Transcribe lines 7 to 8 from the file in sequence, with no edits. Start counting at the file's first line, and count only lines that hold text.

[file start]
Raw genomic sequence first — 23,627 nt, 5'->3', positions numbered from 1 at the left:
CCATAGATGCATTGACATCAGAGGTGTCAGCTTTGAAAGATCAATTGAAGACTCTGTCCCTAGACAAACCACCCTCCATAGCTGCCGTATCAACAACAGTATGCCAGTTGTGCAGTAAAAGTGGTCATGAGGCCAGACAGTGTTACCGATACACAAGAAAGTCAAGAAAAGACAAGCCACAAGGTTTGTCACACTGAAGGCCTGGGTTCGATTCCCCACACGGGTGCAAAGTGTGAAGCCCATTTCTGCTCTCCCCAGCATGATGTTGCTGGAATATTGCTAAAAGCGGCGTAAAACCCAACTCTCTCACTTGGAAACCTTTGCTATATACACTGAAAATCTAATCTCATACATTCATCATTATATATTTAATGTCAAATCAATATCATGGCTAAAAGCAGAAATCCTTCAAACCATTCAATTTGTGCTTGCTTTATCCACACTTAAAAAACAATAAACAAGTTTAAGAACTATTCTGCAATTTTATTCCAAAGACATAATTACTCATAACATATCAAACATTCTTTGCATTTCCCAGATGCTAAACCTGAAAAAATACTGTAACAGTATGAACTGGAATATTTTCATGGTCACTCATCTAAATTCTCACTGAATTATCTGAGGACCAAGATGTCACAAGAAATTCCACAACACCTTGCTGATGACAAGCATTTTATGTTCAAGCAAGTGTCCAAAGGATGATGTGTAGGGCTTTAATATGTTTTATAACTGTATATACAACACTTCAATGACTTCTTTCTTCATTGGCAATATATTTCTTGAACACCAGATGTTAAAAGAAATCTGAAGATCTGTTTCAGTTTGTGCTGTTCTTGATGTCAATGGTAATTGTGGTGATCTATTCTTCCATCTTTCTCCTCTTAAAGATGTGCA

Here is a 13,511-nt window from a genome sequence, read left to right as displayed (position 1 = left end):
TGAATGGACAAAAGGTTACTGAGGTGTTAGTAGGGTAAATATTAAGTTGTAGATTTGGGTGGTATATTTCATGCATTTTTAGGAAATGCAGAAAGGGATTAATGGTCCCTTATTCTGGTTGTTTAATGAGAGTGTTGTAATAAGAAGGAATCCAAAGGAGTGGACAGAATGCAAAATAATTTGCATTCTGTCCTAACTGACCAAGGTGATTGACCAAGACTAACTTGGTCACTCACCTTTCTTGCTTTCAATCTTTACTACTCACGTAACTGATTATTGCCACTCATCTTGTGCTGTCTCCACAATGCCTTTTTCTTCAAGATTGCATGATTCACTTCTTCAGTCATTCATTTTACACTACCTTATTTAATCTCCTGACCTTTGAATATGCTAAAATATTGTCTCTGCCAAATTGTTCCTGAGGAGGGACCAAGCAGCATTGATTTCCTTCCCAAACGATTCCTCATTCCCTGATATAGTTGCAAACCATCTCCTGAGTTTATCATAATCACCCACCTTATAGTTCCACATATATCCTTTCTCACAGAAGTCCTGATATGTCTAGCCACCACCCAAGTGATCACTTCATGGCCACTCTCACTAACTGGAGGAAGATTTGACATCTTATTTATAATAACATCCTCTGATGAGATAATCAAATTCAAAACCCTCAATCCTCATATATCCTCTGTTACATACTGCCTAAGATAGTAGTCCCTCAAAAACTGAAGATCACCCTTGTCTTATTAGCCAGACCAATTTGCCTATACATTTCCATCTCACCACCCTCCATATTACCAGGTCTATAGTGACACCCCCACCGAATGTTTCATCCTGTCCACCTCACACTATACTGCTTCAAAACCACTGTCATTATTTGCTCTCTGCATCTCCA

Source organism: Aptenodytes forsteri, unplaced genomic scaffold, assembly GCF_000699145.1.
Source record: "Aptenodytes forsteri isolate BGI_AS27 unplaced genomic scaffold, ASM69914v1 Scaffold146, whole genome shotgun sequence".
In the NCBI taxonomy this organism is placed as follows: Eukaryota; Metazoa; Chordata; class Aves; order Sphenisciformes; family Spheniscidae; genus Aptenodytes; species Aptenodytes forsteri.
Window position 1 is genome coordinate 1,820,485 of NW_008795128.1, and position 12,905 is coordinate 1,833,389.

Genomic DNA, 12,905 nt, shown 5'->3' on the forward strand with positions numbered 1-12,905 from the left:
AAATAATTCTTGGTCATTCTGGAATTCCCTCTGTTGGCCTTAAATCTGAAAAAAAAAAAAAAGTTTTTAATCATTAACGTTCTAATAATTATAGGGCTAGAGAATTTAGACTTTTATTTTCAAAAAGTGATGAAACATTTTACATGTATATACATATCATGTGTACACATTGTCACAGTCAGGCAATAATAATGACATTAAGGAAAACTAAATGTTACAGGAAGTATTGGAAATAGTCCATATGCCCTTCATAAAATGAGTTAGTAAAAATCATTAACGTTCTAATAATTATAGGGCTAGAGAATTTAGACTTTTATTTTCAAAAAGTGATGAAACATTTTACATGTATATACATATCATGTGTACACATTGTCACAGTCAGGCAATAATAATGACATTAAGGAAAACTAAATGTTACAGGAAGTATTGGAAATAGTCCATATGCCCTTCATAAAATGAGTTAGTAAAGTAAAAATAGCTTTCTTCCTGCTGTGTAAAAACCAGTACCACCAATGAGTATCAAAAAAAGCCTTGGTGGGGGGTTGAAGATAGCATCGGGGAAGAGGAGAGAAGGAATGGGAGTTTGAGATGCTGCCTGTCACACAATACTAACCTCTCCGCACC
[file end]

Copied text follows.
In the NCBI taxonomy this organism is placed as follows: Eukaryota; Metazoa; Chordata; class Aves; order Sphenisciformes; family Spheniscidae; genus Aptenodytes; species Aptenodytes forsteri.
Window position 1 is genome coordinate 1,820,485 of NW_008795128.1, and position 12,905 is coordinate 1,833,389.